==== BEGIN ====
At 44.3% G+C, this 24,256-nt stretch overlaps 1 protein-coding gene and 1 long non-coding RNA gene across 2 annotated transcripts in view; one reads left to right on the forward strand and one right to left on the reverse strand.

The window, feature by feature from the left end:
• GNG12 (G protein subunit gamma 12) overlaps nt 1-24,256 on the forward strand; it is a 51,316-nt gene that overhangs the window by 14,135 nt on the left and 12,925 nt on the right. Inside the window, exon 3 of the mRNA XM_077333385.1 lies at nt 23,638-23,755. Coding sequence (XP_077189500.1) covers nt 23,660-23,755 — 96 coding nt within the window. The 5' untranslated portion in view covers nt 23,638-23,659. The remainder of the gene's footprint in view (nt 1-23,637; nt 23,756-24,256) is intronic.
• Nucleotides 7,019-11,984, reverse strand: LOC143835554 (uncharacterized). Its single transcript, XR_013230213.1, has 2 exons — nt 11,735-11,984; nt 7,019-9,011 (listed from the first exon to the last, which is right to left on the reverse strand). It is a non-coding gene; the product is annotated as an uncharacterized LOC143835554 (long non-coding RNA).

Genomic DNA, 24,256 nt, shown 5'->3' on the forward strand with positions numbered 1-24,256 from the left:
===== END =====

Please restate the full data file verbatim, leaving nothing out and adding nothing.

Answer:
At 44.3% G+C, this 24,256-nt stretch overlaps 1 protein-coding gene and 1 long non-coding RNA gene across 2 annotated transcripts in view; one reads left to right on the forward strand and one right to left on the reverse strand.

The window, feature by feature from the left end:
• GNG12 (G protein subunit gamma 12) overlaps nt 1-24,256 on the forward strand; it is a 51,316-nt gene that overhangs the window by 14,135 nt on the left and 12,925 nt on the right. Inside the window, exon 3 of the mRNA XM_077333385.1 lies at nt 23,638-23,755. Coding sequence (XP_077189500.1) covers nt 23,660-23,755 — 96 coding nt within the window. The 5' untranslated portion in view covers nt 23,638-23,659. The remainder of the gene's footprint in view (nt 1-23,637; nt 23,756-24,256) is intronic.
• Nucleotides 7,019-11,984, reverse strand: LOC143835554 (uncharacterized). Its single transcript, XR_013230213.1, has 2 exons — nt 11,735-11,984; nt 7,019-9,011 (listed from the first exon to the last, which is right to left on the reverse strand). It is a non-coding gene; the product is annotated as an uncharacterized LOC143835554 (long non-coding RNA).

Genomic DNA, 24,256 nt, shown 5'->3' on the forward strand with positions numbered 1-24,256 from the left: